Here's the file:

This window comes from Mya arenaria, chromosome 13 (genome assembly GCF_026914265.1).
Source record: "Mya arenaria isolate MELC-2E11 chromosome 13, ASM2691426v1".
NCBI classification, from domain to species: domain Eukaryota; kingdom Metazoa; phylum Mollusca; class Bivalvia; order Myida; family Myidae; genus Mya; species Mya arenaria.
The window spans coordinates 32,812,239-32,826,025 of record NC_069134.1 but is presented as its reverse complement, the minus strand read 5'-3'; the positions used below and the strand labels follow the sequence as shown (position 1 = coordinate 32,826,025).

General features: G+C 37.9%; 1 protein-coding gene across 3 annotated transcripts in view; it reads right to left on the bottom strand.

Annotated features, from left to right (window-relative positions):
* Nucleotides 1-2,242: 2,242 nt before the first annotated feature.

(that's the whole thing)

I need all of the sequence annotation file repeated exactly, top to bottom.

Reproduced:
This window comes from Mya arenaria, chromosome 13 (genome assembly GCF_026914265.1).
Source record: "Mya arenaria isolate MELC-2E11 chromosome 13, ASM2691426v1".
NCBI classification, from domain to species: domain Eukaryota; kingdom Metazoa; phylum Mollusca; class Bivalvia; order Myida; family Myidae; genus Mya; species Mya arenaria.
The window spans coordinates 32,812,239-32,826,025 of record NC_069134.1 but is presented as its reverse complement, the minus strand read 5'-3'; the positions used below and the strand labels follow the sequence as shown (position 1 = coordinate 32,826,025).

General features: G+C 37.9%; 1 protein-coding gene across 3 annotated transcripts in view; it reads right to left on the bottom strand.

Annotated features, from left to right (window-relative positions):
* Nucleotides 1-2,242: 2,242 nt before the first annotated feature.